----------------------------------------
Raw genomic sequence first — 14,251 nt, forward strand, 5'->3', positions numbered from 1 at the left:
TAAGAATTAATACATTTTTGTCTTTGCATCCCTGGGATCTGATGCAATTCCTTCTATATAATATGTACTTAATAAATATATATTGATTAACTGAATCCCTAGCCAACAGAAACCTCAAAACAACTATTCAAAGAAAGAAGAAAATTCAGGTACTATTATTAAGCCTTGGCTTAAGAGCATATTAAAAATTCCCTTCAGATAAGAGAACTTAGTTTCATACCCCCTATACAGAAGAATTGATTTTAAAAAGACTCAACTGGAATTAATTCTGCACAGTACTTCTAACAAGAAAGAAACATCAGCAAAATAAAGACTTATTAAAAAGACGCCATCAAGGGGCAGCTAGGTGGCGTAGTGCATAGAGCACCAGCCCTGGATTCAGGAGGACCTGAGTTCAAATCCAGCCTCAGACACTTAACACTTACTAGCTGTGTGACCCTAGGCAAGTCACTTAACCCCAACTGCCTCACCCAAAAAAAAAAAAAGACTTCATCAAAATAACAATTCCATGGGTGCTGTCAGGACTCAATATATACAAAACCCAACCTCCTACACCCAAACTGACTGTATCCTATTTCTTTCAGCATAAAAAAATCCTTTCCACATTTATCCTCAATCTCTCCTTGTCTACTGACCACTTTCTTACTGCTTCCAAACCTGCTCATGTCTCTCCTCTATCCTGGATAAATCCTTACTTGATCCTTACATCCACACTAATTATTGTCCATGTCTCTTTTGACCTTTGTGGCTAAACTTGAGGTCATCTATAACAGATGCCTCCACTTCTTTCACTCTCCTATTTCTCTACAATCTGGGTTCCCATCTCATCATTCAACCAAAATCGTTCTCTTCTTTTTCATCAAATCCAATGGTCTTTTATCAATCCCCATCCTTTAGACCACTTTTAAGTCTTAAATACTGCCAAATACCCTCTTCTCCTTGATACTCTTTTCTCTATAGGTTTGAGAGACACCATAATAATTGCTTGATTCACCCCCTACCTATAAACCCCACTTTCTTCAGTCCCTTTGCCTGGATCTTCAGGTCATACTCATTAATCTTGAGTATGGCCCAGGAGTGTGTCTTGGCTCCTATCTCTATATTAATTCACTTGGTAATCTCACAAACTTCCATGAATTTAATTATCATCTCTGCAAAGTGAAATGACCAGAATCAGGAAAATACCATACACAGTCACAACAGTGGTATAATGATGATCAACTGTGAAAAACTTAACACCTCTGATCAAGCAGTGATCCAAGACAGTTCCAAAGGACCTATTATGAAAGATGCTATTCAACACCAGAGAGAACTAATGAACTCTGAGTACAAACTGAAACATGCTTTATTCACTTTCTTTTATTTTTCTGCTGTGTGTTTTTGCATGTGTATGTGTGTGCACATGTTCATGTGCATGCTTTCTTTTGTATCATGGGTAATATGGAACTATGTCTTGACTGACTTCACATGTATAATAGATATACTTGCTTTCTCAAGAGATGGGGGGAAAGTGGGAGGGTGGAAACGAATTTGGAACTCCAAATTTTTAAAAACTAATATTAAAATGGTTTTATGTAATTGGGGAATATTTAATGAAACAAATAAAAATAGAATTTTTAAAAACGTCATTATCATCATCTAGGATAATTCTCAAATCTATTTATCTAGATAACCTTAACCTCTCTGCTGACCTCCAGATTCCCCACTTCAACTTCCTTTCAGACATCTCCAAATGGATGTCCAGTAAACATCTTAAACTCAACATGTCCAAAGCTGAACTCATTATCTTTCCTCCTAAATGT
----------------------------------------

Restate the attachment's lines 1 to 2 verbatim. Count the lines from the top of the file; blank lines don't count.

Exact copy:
Raw genomic sequence first — 14,251 nt, forward strand, 5'->3', positions numbered from 1 at the left:
TAAGAATTAATACATTTTTGTCTTTGCATCCCTGGGATCTGATGCAATTCCTTCTATATAATATGTACTTAATAAATATATATTGATTAACTGAATCCCTAGCCAACAGAAACCTCAAAACAACTATTCAAAGAAAGAAGAAAATTCAGGTACTATTATTAAGCCTTGGCTTAAGAGCATATTAAAAATTCCCTTCAGATAAGAGAACTTAGTTTCATACCCCCTATACAGAAGAATTGATTTTAAAAAGACTCAACTGGAATTAATTCTGCACAGTACTTCTAACAAGAAAGAAACATCAGCAAAATAAAGACTTATTAAAAAGACGCCATCAAGGGGCAGCTAGGTGGCGTAGTGCATAGAGCACCAGCCCTGGATTCAGGAGGACCTGAGTTCAAATCCAGCCTCAGACACTTAACACTTACTAGCTGTGTGACCCTAGGCAAGTCACTTAACCCCAACTGCCTCACCCAAAAAAAAAAAAAGACTTCATCAAAATAACAATTCCATGGGTGCTGTCAGGACTCAATATATACAAAACCCAACCTCCTACACCCAAACTGACTGTATCCTATTTCTTTCAGCATAAAAAAATCCTTTCCACATTTATCCTCAATCTCTCCTTGTCTACTGACCACTTTCTTACTGCTTCCAAACCTGCTCATGTCTCTCCTCTATCCTGGATAAATCCTTACTTGATCCTTACATCCACACTAATTATTGTCCATGTCTCTTTTGACCTTTGTGGCTAAACTTGAGGTCATCTATAACAGATGCCTCCACTTCTTTCACTCTCCTATTTCTCTACAATCTGGGTTCCCATCTCATCATTCAACCAAAATCGTTCTCTTCTTTTTCATCAAATCCAATGGTCTTTTATCAATCCCCATCCTTTAGACCACTTTTAAGTCTTAAATACTGCCAAATACCCTCTTCTCCTTGATACTCTTTTCTCTATAGGTTTGAGAGACACCATAATAATTGCTTGATTCACCCCCTACCTATAAACCCCACTTTCTTCAGTCCCTTTGCCTGGATCTTCAGGTCATACTCATTAATCTTGAGTATGGCCCAGGAGTGTGTCTTGGCTCCTATCTCTATATTAATTCACTTGGTAATCTCACAAACTTCCATGAATTTAATTATCATCTCTGCAAAGTGAAATGACCAGAATCAGGAAAATACCATACACAGTCACAACAGTGGTATAATGATGATCAACTGTGAAAAACTTAACACCTCTGATCAAGCAGTGATCCAAGACAGTTCCAAAGGACCTATTATGAAAGATGCTATTCAACACCAGAGAGAACTAATGAACTCTGAGTACAAACTGAAACATGCTTTATTCACTTTCTTTTATTTTTCTGCTGTGTGTTTTTGCATGTGTATGTGTGTGCACATGTTCATGTGCATGCTTTCTTTTGTATCATGGGTAATATGGAACTATGTCTTGACTGACTTCACATGTATAATAGATATACTTGCTTTCTCAAGAGATGGGGGGAAAGTGGGAGGGTGGAAACGAATTTGGAACTCCAAATTTTTAAAAACTAATATTAAAATGGTTTTATGTAATTGGGGAATATTTAATGAAACAAATAAAAATAGAATTTTTAAAAACGTCATTATCATCATCTAGGATAATTCTCAAATCTATTTATCTAGATAACCTTAACCTCTCTGCTGACCTCCAGATTCCCCACTTCAACTTCCTTTCAGACATCTCCAAATGGATGTCCAGTAAACATCTTAAACTCAACATGTCCAAAGCTGAACTCATTATCTTTCCTCCTAAATGT